Grocery shopping isn’t a chore most of us relish.
By Janice Llanes Fabry
Grocery shopping isn’t a chore most of us relish. Unlike shopping for a new wardrobe or a new car, it’s tedious and unremitting. As a matter of fact, valiant attempts have been made to circumvent it by way of on-line delivery services. Nevertheless, as intolerable as it may be, it’s unavoidable, and DeCicco Family Market, which opened last month on Halstead Avenue, has managed to make it more enjoyable.
Unlike most grocery stores, DeCicco is family-owned and operated. Its bread and butter, so to speak, lies in its fresh foods and customer service.
“Every employee knows how important our customers are,” said Director of Operations Michael Puma. “We’re going to get customers out quickly and happily.” DeCicco does not have a “12 items or fewer” register, rather cashiers and baggers are trained to move everyone along expeditiously, no matter how large the bulk. Sales assistants are also encouraged to accompany customers to items about which they inquire.
Having its roots in a small storefront in the Bronx 40 years ago, DeCicco Family Market is part Arthur Avenue Italian shop, part farmers market. It’s more Whole Foods than Stop &Shop with the ambience and sensibility of the former, and the less exorbitant prices of the latter. The family formula has proven to be a winning combination.
The Harrison store, on the site of the old Food City, is the family’s tenth. Located throughout Westchester and Rockland counties, the DeCicco chain stores are not cookie-cutter and are tailored to the communities they serve. At 12,000 square feet, the Harrison space is not huge by super grocery store standards. Unfortunately, the site could have used a bit more room. Although the shopping carts are smaller, the aisles are a tad too narrow, making it somewhat difficult to navigate at prime times. The store does, however, manage to offer a myriad of brands and fresh food departments.
“We are defined by our perishables and our own meat label, and we are able to offer good quality at a good price,” said Puma, about the features that set DeCicco apart. “Ours is a huge community store, and I love the fact that so many people have embraced us here.”
That’s certainly seems to be another distinction. The store feels more like a local mom-and-pop than a corporate setting. Even its tin ceiling, wood trims, and various displays suggest a warmer environment. In addition, upper management, such as Puma, who has known the DeCicco family since he was a boy, is always available.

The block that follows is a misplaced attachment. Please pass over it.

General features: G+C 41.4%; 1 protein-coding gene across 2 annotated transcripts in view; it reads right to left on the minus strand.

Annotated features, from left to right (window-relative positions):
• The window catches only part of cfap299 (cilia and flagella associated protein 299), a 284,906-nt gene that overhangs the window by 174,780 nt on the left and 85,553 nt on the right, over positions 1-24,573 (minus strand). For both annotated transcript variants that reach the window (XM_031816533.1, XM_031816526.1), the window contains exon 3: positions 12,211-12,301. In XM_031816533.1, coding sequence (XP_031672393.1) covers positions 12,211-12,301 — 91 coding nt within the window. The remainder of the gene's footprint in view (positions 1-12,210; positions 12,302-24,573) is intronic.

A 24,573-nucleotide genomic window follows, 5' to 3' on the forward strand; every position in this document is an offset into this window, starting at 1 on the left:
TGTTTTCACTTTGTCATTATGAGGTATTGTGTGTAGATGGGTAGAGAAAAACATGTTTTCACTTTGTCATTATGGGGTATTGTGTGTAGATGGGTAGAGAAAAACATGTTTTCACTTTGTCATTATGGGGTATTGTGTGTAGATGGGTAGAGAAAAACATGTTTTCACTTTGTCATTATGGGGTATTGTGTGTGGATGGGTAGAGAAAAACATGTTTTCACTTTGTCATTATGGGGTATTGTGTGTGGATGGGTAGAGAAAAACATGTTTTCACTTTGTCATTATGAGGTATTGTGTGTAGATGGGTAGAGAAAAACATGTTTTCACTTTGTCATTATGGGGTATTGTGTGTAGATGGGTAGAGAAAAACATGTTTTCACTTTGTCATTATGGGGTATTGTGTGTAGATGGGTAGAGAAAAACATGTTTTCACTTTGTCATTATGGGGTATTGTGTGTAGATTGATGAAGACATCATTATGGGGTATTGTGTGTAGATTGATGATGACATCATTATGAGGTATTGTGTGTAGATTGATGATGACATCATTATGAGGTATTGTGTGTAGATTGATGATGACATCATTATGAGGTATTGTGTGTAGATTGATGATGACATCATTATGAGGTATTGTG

The proof is in the food. DeCicco produce comes fresh from local farmers, as well as out-of-area distributors, and is replenished daily. It carries a wide selection of fruits, vegetables, spices, and nuts. A full line of organic produce is also available.
Their meat department has traditionally been their crowning glory. A premier team of butchers offers hand-selected antibiotic-free Angus beef, aged prime beef and fresh farm products, including pork and organic chicken. They make their own pork, turkey, and chicken sausages, and meatballs. In addition, they carry a variety of game meat products, from alligator to rabbit.
The seafood department works with local fishermen and the best seafood markets to offer an impressive selection of fish, as well as seafood entrees made daily. The deli offers the requisite top-notch deli meats, as well as freshly prepared salads, sandwiches, hot and cold dishes, sushi, and mozzarella made a couple of times a day.
Speaking of cheese, DeCicco’s dairy department carries hundreds of domestic and imported varieties. The bakery offers bread brought in daily from Arthur Avenue and baked goods — all-natural and gluten-free selections among them — made from scratch in their Brewster location, their much larger emporium.
Like Whole Foods, the market offers its own beer taps. Customers can bring their own growlers to fill or pick them up at the store. At a special event on December 14, they’ll be pouring some of the finest ales of North America.
DeCicco is also about catering to the community, both literally and figuratively. During Hurricane Sandy, they offered refrigeration to customers who were out of power and made sure to have a surplus of milk and bread to get people through.
“That’s the beautiful thing about being a family-style store. We cater to requests and leave room for growth. We try our best to make grocery shopping an enjoyable experience,” Puma said. For the skeptical grocer, DeCicco will start offering home delivery with a personal touch early next year.